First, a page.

Trying to build the linux kernel from scratch with riscv-tools

To preface, I should make clear that I’m very, very new to all this. I’ve taken a couple courses on programming, data structures, algorithms and the like, but I only have surface-level knowledge about computer architecture and hardware. I’m pretty sure I’m way out of my depth here and that I’ll need a lot of hand-holding (or at least pointers to resources I can read up on) to get anything done.

Sooo that said, what I’m trying to do is follow the instructions in the readme here:

Specifically, the Linux/RISC-V Installation Manual. As the readme puts it, I’m in the “needs to hack the kernel source code”, “have special requirements for your OS environment”, and “have a very particular notion of ‘fun’” categories. With my lack of expertise (or any experience whatsoever), I figured it’d be easy enough to just follow the instructions, but I’ve run into quite a lot of trouble. From asking around on the repository’s issues forum I’ve learned the manual is pretty out-of-date, but I’m hoping it’s still usable to some extent, since I haven’t found anything else that can guide me through what I want to do.

So, here are the problems I’ve run into:

  1. “Building the Linux Kernel -> Obtaining and Patching the Kernel Sources”

Here’s one of those signs the manual’s up-to-date - they date the linux version they’re working with at Feb 2014. I’ve got no idea whether I should patch with the latest 3.14.xx sources like the manual recommends, patch with the latest sources period, or not patch at all. The later steps seem to work regardless of which of those options I go with, but considering all the problems I’ve been having occur in this directory, I have to wonder if I’m doing something wrong here.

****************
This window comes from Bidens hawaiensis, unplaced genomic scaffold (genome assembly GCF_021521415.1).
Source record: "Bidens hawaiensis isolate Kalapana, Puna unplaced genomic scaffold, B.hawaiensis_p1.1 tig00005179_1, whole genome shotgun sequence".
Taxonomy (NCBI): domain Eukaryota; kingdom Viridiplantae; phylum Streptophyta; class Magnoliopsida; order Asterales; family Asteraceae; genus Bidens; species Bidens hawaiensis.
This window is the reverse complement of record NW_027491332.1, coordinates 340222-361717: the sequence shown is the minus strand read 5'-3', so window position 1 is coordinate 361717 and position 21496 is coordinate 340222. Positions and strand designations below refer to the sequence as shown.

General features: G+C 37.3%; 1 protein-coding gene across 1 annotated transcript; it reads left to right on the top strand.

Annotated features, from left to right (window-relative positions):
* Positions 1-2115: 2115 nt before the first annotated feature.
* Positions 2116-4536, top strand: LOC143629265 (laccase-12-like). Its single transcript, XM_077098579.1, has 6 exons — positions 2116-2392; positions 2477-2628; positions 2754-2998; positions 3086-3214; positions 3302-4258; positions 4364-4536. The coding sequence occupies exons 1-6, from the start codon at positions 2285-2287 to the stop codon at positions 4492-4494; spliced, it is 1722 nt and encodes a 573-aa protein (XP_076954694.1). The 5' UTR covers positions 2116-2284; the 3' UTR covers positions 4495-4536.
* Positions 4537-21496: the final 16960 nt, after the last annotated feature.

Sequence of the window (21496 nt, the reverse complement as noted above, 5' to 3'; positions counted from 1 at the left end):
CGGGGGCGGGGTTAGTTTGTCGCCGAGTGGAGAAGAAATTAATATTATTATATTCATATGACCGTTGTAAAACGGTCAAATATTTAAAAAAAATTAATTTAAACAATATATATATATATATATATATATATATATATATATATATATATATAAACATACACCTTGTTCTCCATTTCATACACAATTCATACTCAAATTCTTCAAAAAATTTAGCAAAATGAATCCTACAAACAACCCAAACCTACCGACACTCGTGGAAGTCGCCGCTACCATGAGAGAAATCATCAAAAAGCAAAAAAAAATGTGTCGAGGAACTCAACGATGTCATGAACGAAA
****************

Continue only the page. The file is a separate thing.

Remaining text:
1. “Building Busybox”

My end goal here is actually to get an environment set up without Busybox, but I’m nowhere near that stage yet, so I’m following the instructions here just to getting something up and running (not that I’ve gotten to that stage yet).

The thing here is fairly minor, possibly not even an actual problem, having to do with the configuration options. There are a few instances where the defaults differ from what the manual claims, or options that’re missing entirely. Namely, “CONFIG_FEATURE_INSTALLER=y, listed as “Support --install [-s] to install applet links at runtime” in BusyBox Settings → General Configuration” is missing from the GUI configuration menu entirely, but is present in the actual config file set to “y” by default.

  1. “Creating a root disk image”

This is the biggest problem I have at the moment, and is where I’m currently “stuck”. The specific step is where the manual says “Don’t forget to rebuild riscv-linux and riscv-pk!”. Attempting to rebuild at this point results in a “relocated truncated to fit error”. I was directed to this page:

Which described the nature of the error pretty well, but as far as I can tell doesn’t have anything explicit on how to fix it.

So yes, those are the things I’m currently concerned about, number 3 being the biggest, since it’s preventing me from progressing further through the manual. Thank you all in advance if you’re able to spare any time or advice to help.

riscv-tools is poorly maintained and difficult to build. It may be useful for those who would like to learn how to build a system from scratch by hand the hard way. It isn’t very useful for a novice. I would recommend using sifive/freedom-u-sdk instead. “make” will build a kernel with buildroot for the root filesystem. “make qemu” will boot a kernel on qemu.